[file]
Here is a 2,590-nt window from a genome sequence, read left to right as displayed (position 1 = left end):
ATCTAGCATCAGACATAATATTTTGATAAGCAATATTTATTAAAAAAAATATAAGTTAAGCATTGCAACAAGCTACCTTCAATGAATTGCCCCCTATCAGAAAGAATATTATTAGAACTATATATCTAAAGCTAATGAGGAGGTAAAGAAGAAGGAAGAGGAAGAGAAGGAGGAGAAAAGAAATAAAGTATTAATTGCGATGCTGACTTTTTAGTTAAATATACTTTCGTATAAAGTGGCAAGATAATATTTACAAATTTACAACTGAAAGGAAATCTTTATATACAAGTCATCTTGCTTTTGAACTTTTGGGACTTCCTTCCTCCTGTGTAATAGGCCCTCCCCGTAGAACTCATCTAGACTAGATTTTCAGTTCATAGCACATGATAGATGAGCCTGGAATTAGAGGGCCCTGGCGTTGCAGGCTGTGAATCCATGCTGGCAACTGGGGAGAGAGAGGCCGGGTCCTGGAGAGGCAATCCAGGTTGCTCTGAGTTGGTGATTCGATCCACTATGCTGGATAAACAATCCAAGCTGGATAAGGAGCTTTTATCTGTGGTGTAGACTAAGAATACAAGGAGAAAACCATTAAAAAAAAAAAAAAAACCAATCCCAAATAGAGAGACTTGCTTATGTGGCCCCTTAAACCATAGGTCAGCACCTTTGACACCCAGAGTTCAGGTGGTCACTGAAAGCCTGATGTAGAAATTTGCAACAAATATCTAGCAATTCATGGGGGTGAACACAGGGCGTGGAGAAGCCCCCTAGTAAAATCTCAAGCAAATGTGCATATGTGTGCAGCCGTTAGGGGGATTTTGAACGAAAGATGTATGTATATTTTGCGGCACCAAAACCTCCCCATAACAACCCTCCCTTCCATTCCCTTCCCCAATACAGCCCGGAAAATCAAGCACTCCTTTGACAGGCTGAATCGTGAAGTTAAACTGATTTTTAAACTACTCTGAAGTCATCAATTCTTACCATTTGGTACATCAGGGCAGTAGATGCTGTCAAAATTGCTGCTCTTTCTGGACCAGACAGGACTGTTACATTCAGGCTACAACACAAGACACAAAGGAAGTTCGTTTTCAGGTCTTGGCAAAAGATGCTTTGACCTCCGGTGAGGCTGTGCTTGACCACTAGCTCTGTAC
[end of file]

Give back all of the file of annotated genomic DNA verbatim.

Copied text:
Here is a 2,590-nt window from a genome sequence, read left to right as displayed (position 1 = left end):
ATCTAGCATCAGACATAATATTTTGATAAGCAATATTTATTAAAAAAAATATAAGTTAAGCATTGCAACAAGCTACCTTCAATGAATTGCCCCCTATCAGAAAGAATATTATTAGAACTATATATCTAAAGCTAATGAGGAGGTAAAGAAGAAGGAAGAGGAAGAGAAGGAGGAGAAAAGAAATAAAGTATTAATTGCGATGCTGACTTTTTAGTTAAATATACTTTCGTATAAAGTGGCAAGATAATATTTACAAATTTACAACTGAAAGGAAATCTTTATATACAAGTCATCTTGCTTTTGAACTTTTGGGACTTCCTTCCTCCTGTGTAATAGGCCCTCCCCGTAGAACTCATCTAGACTAGATTTTCAGTTCATAGCACATGATAGATGAGCCTGGAATTAGAGGGCCCTGGCGTTGCAGGCTGTGAATCCATGCTGGCAACTGGGGAGAGAGAGGCCGGGTCCTGGAGAGGCAATCCAGGTTGCTCTGAGTTGGTGATTCGATCCACTATGCTGGATAAACAATCCAAGCTGGATAAGGAGCTTTTATCTGTGGTGTAGACTAAGAATACAAGGAGAAAACCATTAAAAAAAAAAAAAAAACCAATCCCAAATAGAGAGACTTGCTTATGTGGCCCCTTAAACCATAGGTCAGCACCTTTGACACCCAGAGTTCAGGTGGTCACTGAAAGCCTGATGTAGAAATTTGCAACAAATATCTAGCAATTCATGGGGGTGAACACAGGGCGTGGAGAAGCCCCCTAGTAAAATCTCAAGCAAATGTGCATATGTGTGCAGCCGTTAGGGGGATTTTGAACGAAAGATGTATGTATATTTTGCGGCACCAAAACCTCCCCATAACAACCCTCCCTTCCATTCCCTTCCCCAATACAGCCCGGAAAATCAAGCACTCCTTTGACAGGCTGAATCGTGAAGTTAAACTGATTTTTAAACTACTCTGAAGTCATCAATTCTTACCATTTGGTACATCAGGGCAGTAGATGCTGTCAAAATTGCTGCTCTTTCTGGACCAGACAGGACTGTTACATTCAGGCTACAACACAAGACACAAAGGAAGTTCGTTTTCAGGTCTTGGCAAAAGATGCTTTGACCTCCGGTGAGGCTGTGCTTGACCACTAGCTCTGTAC